When your ability to focus on multiple things irritates people, it’s called ADD/ADHD.
When your ability to focus on multiple things is an asset to people, it’s called multi-tasking.
Guess, what? We all have ADD! Don’t believe me? Pick one thing in life that bores you to tears. I mean serious boredom where you’d rather watch paint dry underwater than hear about it. Now go sign up for an 8 week class in that subject and try to come out with an A-. Oh and while you’re in the class, don’t text anyone, don’t check your email, no playing Angry Birds, no doodling on a piece of paper, no fantasizing about you and the attractive person 2 seats over sitting at a candlelit dinner, no thinking about what to have for dinner, no wondering what’s going to happen on your favorite tv show, no thinking about the food crumbs in the professor’s beard, no thinking about the traffic you’re going to hit on the way home, no thinking “Man it’s hot in here, I wish I had worn shorts”, no thinking about how many minutes are left until you can leave, and definitely no thinking about how reading the CWord got you into this horrible predicament in the first place.
Wow, you really can’t pay attention or focus. Sounds like you have ADD. We’d better do something about that so you can concentrate.
You, a full-grown adult are having a lot of trouble focusing on something that you don’t care about. That trouble is very apparent to the teacher who is looking right at your twitching body and 1000 yard stare. The nice part for you is you can get up and walk out at the end of class and never have to worry about the repercussions of your mental driftage. Maybe you’ll get a C instead of an A- but at least you won’t get a diagnosis out of your time in class. After all, you just didn’t give a damn about what was being taught.
Woe to the poor child who gets slapped with the ADD label in school because they don’t pay attention in certain classes. Because kids are human too and therefore have likes and dislikes, adults have to consider the fact that maybe they don’t give a damn about social studies, or math, or gym. Maybe they like science or literature or home economics instead. Or maybe their mind is elsewhere, since as you just read, it’s very easy to get distracted when immersed in things you don’t care about.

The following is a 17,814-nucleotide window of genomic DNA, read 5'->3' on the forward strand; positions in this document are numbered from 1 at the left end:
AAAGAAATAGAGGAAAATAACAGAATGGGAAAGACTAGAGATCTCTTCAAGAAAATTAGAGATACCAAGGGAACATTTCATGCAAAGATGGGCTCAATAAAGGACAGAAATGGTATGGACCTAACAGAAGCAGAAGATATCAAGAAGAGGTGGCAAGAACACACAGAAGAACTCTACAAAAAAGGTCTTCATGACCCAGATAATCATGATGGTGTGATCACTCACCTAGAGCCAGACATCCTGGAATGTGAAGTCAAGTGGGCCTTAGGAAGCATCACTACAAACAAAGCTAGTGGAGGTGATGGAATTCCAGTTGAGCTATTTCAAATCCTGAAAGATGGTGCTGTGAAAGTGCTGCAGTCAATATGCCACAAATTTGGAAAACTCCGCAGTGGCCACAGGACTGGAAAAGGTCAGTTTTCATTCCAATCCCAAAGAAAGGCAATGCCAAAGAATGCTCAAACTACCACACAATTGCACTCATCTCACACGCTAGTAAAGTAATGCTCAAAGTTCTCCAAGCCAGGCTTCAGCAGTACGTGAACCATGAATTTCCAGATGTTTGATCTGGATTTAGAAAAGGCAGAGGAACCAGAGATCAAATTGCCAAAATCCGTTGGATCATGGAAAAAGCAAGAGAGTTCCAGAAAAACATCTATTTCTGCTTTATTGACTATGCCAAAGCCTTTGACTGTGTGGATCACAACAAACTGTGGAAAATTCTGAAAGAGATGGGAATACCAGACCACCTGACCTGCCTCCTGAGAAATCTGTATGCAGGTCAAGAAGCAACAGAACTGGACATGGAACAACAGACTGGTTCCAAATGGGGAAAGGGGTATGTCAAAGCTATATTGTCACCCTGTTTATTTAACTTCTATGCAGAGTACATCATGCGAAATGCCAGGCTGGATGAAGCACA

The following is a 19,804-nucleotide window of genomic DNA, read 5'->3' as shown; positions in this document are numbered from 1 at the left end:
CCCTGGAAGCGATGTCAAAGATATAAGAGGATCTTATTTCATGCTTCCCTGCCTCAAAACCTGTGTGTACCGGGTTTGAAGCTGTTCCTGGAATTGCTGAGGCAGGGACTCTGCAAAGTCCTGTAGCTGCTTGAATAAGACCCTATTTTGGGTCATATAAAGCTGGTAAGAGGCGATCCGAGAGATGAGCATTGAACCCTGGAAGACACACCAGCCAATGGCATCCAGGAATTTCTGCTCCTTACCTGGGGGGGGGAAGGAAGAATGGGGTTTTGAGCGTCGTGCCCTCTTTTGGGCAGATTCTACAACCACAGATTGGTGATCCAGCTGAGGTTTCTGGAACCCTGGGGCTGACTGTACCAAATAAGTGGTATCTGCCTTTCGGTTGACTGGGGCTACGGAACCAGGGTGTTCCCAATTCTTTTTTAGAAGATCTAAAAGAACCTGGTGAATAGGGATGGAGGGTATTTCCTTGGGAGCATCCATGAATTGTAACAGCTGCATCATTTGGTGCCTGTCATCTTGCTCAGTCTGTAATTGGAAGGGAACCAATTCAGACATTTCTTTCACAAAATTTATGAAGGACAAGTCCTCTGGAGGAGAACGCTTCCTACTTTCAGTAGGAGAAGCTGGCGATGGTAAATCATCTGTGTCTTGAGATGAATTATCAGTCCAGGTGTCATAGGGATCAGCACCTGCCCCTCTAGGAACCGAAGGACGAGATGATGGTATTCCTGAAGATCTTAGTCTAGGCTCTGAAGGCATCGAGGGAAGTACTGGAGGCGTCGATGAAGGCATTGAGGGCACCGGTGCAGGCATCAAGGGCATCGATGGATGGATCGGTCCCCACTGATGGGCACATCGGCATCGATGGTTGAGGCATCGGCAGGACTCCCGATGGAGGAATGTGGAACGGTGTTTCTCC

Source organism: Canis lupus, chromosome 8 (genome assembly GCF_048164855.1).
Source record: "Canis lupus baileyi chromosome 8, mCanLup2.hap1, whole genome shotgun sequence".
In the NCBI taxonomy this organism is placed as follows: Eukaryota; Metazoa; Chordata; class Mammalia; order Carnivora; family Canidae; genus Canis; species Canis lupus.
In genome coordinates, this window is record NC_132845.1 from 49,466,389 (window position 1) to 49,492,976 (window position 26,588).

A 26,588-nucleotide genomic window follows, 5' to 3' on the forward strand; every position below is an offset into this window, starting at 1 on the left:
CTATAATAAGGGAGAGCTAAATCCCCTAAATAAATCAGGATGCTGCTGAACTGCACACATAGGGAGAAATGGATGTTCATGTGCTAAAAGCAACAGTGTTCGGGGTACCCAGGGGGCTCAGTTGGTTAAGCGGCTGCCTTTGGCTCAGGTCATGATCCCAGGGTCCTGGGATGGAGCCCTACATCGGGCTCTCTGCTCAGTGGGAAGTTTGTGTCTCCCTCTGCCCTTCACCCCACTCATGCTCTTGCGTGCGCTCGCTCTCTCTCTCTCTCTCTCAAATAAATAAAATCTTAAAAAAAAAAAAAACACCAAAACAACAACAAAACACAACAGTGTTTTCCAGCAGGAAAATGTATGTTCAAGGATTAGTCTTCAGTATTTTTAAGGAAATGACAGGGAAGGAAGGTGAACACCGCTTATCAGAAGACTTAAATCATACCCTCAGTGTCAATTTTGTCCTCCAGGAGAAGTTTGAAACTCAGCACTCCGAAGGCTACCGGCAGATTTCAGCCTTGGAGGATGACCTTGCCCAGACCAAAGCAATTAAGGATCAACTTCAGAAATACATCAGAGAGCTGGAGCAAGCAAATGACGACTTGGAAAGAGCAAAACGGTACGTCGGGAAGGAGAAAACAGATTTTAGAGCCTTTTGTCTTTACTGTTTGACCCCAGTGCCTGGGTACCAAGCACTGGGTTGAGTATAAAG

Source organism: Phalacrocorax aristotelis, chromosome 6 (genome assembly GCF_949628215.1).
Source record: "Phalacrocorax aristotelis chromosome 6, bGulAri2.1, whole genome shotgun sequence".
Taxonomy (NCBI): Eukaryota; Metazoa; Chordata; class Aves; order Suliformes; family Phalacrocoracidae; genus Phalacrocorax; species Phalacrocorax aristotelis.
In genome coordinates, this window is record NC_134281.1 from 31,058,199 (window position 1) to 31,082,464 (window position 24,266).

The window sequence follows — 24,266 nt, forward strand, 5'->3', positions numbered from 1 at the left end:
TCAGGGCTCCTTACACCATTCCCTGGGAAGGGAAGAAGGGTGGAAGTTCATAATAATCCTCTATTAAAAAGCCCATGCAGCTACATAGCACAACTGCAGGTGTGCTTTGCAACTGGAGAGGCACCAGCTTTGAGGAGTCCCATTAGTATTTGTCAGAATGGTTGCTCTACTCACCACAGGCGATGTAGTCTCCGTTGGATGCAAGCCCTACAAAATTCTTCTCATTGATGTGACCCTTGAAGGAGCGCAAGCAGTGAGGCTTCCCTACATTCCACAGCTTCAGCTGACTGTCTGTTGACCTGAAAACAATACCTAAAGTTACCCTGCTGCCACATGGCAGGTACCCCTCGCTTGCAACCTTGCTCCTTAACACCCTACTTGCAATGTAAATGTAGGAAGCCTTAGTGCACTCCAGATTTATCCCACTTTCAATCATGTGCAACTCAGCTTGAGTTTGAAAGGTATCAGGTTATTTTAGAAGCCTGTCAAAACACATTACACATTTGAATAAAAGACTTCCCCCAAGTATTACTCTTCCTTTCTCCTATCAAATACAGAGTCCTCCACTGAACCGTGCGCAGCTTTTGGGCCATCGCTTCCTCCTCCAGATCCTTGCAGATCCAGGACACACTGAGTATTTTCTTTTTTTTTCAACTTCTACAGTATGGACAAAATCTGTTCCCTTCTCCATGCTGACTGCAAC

I know, teachers and doctors will cry sacrilege, that every child has to learn these subjects and their failure to do so is what’s putting China, or Japan, or Madagascar or whoever we’re annoyed with at the moment ahead in the unofficial global GDP competition. While that may be true, it does not mean that every child has to fall in love with those subjects. And since it’s apparently illegal to ask youth what they are really interested in, their lack of attention is seen as a problem. It’s not that they can’t pay attention, they just don’t want to pay it to you.
This remains a huge problem until the students graduate and enter the real world where employers demand more from a smaller workforce. It doesn’t matter if you are driving a bus, working at a department store or flying a commercial airliner, if you can’t divide your attention, things become difficult very quickly. We’ve all seen the two people at the same job who react completely opposite to the same situation. The first person (the “uni-tasker”) demands to be given one thing at a time, and eventually freaks out and locks up. The other person (the “multi-tasker”)begins to delegate tasks and prioritize based on various factors. They may even hop from one thing to another until everything is done.
Neither way is right or wrong. Zen-like focus and computer-like scanning are both important in life. But there needs to be a very clear distinction and understanding as to what the person is exhibiting instead of just diagnosing them as ADD because it’s easier:
- Lack of attention due to not liking something (and looking for whatever they can to distract them from the topic at hand).
- Lack of attention due to different learning styles (those with photographic memories and speed-readers may finish faster than other people and thus have more free time to “not pay attention”).
- The seriously non-functional (where the person cannot take care of themselves due to their inability to focus long enough on any task and truly requires treatment).
Instead of diagnosing and medicating people who can functionally think differently, perhaps we should start teaching them how to use that difference in a way that can help themselves and society. Imagine if Einstein, Goddard or The Wright Brothers grew up in our times. Would we have relativity theory? Would we have been able to go to the moon? Would we be able to fly on Jet Blue (who’s CEO has untreated ADHD)? Different doesn’t always mean bad.